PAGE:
So this is not, then, about justice or the innocence of Muslim defendants (who often have a mountain of evidence against them). It's primarily about cultural Marxism from the top; as well as the continuing Leftist Long March through those remaining institutions which are not, as yet, completely under their control.
Notes on American Thinker Comments:
1) Antonio Gramsci's claim to fame, as it were, was to be the first Marxist to fully enunciate this view that middle-class Leftists should “take over the institutions”, rather than place all their bets on a (violent) revolution which would also led by middle-class Leftists.
Of course I don't believe for one moment that all those who've taken over the institutions, and who propagate Marxist/Leftists views and causes from them, have read Gramsci or even that they've read Marx (first hand). What often happens is that philosophers' and theorists' ideas are regurgitated in the universities and then put into more palatable or understandable forms. And from there they are filtered down to the regional newspapers, councils, charities, law firms, etc.
That's even the case with an esoteric philosopher like Jacques Derrida. Hardly anyone understands a word of his pretentious prose. Yet, without a shadow of a doubt, his views on various things have indeed filtered down to - if not the street, then to many offices, institutions, law firms, etc. on the street – not only the universities.
It's also like the Leftist theory that “only whites can be racist”. Now there is indeed some Marxist theories behind this Leftist catechism. Yet 90% of the Leftists who believe and enunciate it wouldn't be able to defend or even state those theories. As is often the case, most Leftists believe that only whites can be racist as a matter of (Leftist) faith. Don't expect the majority of them to argue their case. And besides which, they don't give anyone a “platform” to contradict them anyway. So that effectively means that most Leftists don't even need to know the theories behind what they believe. All they need do is believe.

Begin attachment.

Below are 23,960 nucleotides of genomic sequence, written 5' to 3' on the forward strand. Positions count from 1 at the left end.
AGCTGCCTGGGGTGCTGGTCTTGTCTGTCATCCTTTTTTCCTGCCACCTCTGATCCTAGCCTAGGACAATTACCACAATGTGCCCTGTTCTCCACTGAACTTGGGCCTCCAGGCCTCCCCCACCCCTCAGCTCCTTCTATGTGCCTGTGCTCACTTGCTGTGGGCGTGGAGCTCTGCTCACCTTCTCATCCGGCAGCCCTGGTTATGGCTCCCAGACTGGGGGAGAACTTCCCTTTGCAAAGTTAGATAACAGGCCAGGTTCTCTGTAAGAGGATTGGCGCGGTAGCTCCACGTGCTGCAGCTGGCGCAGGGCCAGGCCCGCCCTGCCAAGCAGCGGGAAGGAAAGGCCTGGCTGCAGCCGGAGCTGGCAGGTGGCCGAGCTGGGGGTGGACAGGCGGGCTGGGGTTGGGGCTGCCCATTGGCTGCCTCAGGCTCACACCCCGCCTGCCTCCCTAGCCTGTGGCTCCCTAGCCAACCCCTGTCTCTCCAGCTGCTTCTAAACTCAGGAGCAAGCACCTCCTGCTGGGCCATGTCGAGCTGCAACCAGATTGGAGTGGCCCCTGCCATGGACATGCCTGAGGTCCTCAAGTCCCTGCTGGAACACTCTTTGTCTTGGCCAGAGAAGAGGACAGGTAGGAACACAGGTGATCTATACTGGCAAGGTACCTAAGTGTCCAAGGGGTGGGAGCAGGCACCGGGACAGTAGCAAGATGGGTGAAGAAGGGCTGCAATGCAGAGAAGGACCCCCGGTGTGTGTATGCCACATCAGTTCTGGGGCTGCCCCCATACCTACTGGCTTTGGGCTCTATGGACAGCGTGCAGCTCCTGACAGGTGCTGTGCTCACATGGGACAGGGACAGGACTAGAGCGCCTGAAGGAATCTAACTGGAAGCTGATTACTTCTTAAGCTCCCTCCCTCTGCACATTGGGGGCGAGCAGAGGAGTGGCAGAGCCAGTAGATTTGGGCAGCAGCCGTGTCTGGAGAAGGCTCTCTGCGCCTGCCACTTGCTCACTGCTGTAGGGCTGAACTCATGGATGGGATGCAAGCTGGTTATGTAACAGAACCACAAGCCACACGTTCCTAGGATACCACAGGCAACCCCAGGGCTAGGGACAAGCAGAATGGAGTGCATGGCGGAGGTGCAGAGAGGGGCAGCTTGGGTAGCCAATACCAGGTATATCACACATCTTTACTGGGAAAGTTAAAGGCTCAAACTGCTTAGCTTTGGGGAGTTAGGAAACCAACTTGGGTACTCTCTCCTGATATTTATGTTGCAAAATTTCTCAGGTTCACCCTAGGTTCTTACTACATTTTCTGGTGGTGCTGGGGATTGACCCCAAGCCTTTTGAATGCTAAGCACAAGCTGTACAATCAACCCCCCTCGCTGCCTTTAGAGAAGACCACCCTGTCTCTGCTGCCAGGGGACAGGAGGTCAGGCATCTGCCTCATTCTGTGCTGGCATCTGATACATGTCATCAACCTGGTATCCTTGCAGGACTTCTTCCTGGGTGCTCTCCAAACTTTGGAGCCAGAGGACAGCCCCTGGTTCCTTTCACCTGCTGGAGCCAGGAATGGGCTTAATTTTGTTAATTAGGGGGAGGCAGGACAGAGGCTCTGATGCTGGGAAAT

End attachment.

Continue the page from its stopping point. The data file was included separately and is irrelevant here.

2) A commentator said that most workers either don't understand or don't agree with the stuff Gramsci and the Gramscians put out. I think that's the intention of these middle-class Gramscians and it was even the intention of Gramsci himself.
The Left controls the whole "hegemony" show. Middle-class Leftists control all the Gramscian malarkey (what the Leftist hegemony offers). And that's primarily because they gain political (as well as financial) power from their control of “discourse”. Workers don't and they never did.
So, as I said, this is essentially about power. Middle-class Leftists always resented - and were jealous of - the total power they said that the "capitalist class" had. They wanted all that power for themselves. And today, to a large extent, they've got that power.
Nonetheless, the revolution must also remain "permanent"; otherwise the "counter-revolutionaries" may fight back and gain back some ground (as Trotsky himself said). Thus the Left (or at least Trotskyists/progressives and communists) will never be satisfied until they have as much power and control as, say, Lenin, Stalin, Chairman Mao, Pol Pot, etc.
And that's why Leftism automatically leads to the Gulag/totalitarianism. That is, unless it is counteracted.